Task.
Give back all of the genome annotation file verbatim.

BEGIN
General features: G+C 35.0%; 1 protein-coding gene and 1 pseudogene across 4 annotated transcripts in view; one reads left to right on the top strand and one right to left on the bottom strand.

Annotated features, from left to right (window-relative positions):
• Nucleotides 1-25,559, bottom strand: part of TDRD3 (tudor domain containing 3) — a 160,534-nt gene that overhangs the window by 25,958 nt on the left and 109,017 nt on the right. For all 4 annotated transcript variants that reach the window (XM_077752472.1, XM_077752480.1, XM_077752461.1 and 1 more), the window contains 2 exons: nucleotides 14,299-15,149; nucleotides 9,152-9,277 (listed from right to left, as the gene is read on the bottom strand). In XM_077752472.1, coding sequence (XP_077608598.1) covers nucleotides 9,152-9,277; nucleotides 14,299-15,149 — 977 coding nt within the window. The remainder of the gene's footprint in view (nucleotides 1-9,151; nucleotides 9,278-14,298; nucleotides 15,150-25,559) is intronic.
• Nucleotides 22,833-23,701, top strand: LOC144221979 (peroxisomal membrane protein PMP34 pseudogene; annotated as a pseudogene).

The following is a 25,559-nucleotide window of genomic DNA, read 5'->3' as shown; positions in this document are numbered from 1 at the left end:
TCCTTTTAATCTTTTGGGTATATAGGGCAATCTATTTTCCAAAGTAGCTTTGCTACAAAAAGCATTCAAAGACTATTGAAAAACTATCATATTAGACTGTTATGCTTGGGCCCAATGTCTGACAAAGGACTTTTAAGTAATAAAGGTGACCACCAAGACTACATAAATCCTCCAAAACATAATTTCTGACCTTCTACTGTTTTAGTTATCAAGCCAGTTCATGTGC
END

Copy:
General features: G+C 35.0%; 1 protein-coding gene and 1 pseudogene across 4 annotated transcripts in view; one reads left to right on the top strand and one right to left on the bottom strand.

Annotated features, from left to right (window-relative positions):
• Nucleotides 1-25,559, bottom strand: part of TDRD3 (tudor domain containing 3) — a 160,534-nt gene that overhangs the window by 25,958 nt on the left and 109,017 nt on the right. For all 4 annotated transcript variants that reach the window (XM_077752472.1, XM_077752480.1, XM_077752461.1 and 1 more), the window contains 2 exons: nucleotides 14,299-15,149; nucleotides 9,152-9,277 (listed from right to left, as the gene is read on the bottom strand). In XM_077752472.1, coding sequence (XP_077608598.1) covers nucleotides 9,152-9,277; nucleotides 14,299-15,149 — 977 coding nt within the window. The remainder of the gene's footprint in view (nucleotides 1-9,151; nucleotides 9,278-14,298; nucleotides 15,150-25,559) is intronic.
• Nucleotides 22,833-23,701, top strand: LOC144221979 (peroxisomal membrane protein PMP34 pseudogene; annotated as a pseudogene).

The following is a 25,559-nucleotide window of genomic DNA, read 5'->3' as shown; positions in this document are numbered from 1 at the left end:
TCCTTTTAATCTTTTGGGTATATAGGGCAATCTATTTTCCAAAGTAGCTTTGCTACAAAAAGCATTCAAAGACTATTGAAAAACTATCATATTAGACTGTTATGCTTGGGCCCAATGTCTGACAAAGGACTTTTAAGTAATAAAGGTGACCACCAAGACTACATAAATCCTCCAAAACATAATTTCTGACCTTCTACTGTTTTAGTTATCAAGCCAGTTCATGTGC